Sylvia watched as Jana's concentration broke, and she began walking backwards, noticeably non-carefully.
Marty leapt to the driver's door to his car and in a flash, had the door opened and the ignition started. Jana jumped out of the way as Marty peeled out on the dirt path, screaming with elated joy as he passed her. "I WANTED ONE LAST RACE!" The car drove down the path, revved the engine a few times, and howled with joy. "COME AND GET ME!"
The first chase had been a dead straight tear through the country side, Marty hoping to wear the girl out on a long trip to escape her. But this, this was for fun. Marty played with Jana, keeping her just far away in his rearview mirror to keep her chasing him, while never exactly going dead straight. He ploughed through the remains of some kind of tract housing subdivision, driving around the grid as Jana attempted to catch up by crisscrossing vacant overgrown lots. He looked into his rearview mirror again and smiled. That wasn't a very happy little girl back there.
Jana's clothes were already torn and tattered by stray branches and twigs, and the constant snagging on bushes and trees weren't helping. Between the little rips and tears, the mist forming in the overcast sky and Marty's playing with her by making donuts in the long forgotten lawns, she was beginning to get irked. Restoring the world wasn't a game!
Marty feigned engine trouble, watching the girl catch up as he jabbed at the gas. Just as she caught up, he peeled out, aiming for a bridge that he assumed would take him out of the subdivision. In the rearview, Jana gritted her teeth and sped up to catch up. He grinned to himself - he hadn't had this much fun in years. He sunk his eyes back onto the road just in time to see that the bridge had long since collapsed, and he was headed right for the edge. He jammed on the brakes, making a hard left and screeching to a halt just inches from the end.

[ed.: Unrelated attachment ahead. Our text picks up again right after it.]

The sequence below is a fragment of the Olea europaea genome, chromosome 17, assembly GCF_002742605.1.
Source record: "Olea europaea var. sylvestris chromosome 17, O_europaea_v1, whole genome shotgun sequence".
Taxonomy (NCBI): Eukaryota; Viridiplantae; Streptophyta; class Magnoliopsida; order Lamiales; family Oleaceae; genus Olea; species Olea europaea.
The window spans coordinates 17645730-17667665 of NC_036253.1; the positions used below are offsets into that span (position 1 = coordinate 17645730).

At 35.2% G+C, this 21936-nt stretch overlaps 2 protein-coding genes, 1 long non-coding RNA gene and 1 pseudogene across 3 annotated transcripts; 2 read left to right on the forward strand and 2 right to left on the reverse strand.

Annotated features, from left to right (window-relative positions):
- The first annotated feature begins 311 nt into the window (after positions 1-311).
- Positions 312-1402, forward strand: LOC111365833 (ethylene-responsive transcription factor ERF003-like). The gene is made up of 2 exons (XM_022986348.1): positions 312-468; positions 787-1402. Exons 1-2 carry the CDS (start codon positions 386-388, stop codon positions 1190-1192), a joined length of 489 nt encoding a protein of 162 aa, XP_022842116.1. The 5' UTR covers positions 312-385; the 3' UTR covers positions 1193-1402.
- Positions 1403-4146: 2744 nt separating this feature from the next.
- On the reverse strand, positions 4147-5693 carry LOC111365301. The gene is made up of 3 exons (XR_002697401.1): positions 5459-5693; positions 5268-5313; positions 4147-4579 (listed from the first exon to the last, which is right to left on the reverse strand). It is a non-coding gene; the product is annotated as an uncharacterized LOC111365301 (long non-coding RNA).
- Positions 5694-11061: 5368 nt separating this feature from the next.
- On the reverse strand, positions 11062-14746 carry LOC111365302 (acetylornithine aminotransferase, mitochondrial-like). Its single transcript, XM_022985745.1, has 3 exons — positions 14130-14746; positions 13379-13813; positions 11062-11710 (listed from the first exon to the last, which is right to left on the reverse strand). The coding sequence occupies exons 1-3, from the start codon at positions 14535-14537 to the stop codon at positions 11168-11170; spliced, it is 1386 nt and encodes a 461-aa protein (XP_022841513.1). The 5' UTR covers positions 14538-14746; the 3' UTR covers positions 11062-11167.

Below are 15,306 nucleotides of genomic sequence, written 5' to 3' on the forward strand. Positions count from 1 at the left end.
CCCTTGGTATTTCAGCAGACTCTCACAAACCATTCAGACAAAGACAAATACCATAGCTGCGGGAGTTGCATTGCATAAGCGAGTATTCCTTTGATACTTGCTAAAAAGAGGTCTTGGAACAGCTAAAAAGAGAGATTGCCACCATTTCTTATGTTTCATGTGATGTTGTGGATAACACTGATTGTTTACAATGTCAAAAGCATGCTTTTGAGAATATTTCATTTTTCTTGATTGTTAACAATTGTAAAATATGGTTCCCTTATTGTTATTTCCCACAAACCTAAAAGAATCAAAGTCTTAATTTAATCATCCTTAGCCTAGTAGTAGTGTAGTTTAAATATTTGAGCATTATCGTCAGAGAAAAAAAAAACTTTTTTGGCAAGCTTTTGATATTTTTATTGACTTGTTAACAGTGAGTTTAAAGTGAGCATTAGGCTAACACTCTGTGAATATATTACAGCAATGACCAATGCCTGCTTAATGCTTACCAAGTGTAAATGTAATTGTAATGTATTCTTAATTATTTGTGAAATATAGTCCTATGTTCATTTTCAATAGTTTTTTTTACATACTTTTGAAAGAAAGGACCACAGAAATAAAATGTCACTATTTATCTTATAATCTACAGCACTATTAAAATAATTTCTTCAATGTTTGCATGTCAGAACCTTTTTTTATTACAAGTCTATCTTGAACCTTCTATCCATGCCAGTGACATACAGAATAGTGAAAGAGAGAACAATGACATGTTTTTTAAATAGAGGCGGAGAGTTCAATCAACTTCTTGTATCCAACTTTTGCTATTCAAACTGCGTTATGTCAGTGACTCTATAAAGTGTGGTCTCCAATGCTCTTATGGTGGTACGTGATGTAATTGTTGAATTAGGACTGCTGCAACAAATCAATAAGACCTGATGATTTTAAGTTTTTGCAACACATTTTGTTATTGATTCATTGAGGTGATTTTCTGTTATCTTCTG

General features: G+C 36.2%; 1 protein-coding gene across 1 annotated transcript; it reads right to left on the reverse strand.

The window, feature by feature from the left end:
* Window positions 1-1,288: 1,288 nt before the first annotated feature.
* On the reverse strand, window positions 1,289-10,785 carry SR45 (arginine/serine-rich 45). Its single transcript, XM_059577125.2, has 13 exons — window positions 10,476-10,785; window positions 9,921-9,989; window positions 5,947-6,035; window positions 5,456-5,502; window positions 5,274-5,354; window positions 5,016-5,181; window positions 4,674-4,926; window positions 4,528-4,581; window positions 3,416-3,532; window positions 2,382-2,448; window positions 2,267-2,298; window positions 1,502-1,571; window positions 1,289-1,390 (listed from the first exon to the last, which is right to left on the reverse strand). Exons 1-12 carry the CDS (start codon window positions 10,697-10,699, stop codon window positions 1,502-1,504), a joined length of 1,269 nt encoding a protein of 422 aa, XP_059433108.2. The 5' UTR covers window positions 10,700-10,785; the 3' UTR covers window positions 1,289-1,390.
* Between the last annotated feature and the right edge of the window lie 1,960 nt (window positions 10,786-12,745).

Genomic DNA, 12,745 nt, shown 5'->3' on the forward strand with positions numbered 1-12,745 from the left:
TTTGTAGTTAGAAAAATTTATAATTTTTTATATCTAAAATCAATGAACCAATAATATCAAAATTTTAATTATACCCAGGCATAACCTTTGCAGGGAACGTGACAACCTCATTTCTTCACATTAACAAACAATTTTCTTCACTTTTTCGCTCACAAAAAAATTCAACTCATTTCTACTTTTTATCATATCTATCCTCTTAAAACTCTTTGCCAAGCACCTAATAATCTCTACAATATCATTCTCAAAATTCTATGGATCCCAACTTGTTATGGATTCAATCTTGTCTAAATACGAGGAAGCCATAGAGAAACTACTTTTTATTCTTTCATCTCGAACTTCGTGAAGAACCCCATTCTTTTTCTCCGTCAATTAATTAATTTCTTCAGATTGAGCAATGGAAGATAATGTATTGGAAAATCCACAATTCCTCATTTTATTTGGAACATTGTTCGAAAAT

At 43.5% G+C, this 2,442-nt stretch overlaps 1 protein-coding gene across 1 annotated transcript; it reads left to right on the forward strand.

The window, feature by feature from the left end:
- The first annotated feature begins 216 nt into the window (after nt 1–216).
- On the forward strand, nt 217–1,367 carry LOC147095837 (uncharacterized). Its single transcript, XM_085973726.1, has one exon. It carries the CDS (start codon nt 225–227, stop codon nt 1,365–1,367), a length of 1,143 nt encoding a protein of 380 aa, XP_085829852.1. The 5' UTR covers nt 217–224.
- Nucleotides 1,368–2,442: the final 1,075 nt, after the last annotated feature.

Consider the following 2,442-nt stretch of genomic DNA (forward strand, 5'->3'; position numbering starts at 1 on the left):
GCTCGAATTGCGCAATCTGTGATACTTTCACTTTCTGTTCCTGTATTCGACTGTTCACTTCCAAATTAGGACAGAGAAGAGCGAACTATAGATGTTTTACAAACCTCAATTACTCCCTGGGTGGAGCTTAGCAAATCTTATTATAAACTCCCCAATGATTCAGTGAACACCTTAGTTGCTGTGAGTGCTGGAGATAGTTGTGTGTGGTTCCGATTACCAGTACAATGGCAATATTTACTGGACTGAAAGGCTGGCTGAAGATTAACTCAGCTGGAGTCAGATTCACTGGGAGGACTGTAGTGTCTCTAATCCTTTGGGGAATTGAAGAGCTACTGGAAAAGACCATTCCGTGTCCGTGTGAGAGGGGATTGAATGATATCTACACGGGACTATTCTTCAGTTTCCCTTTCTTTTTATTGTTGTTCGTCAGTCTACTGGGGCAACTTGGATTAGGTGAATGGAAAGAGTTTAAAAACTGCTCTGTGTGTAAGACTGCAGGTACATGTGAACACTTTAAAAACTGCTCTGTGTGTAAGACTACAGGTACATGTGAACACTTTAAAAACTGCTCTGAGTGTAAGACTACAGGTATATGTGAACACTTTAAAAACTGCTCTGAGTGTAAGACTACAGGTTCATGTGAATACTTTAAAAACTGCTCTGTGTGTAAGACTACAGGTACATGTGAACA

Jana, flying full throttle for him, saw only the car sitting there, catching the view of the missing bridge section too late. She jammed on the breaks, skidding the bike to a stop and attempting to overcome her inertia. Instead the bike fell on it's side hitting hard against the bridge railing. Sylvia, sitting in the pack on Jana's back, pulled up a shield to attempt to keep Jana from skidding painfully on the pavement, but instead the bubble slid her down under the bike and right to the edge and over crumbling roadway. Janna grabbed the end of the bridge, but with the weight of her pack, she immediately lost her grip.
At that exact moment, and hand came out, grabbing her forearm and nearly yanking it out of her shoulder socket. "Gotcha!" Marty smiled.
Other than a sore arm and shoulder, Jana was mostly unhurt. Vengeance wouldn't be too happy that the bike had a few paint scratches, but had no real other damage. After picking her up and dusting her off, Marty and Jana sat around a campfire on the bridge roadway. "I'm sorry about that scare, Jana." He speared a stick into his potato, roasting it over the campfire. "I was just having so much fun, I didn't see where I was goin'." Jana just stared into the fire, barely hearing him. She hadn't said a word since Marty had pulled her up. She could only replay the vision of herself dangling off the end of the bridge. "Once I remembered what I'd wished for, I just kinda got carried away." Jana nodded, again, staring into the fire as it tried to cleanse her mind of her near death. "But I got it. Guess, you can't have another race after getting a your 'One Last Race.'"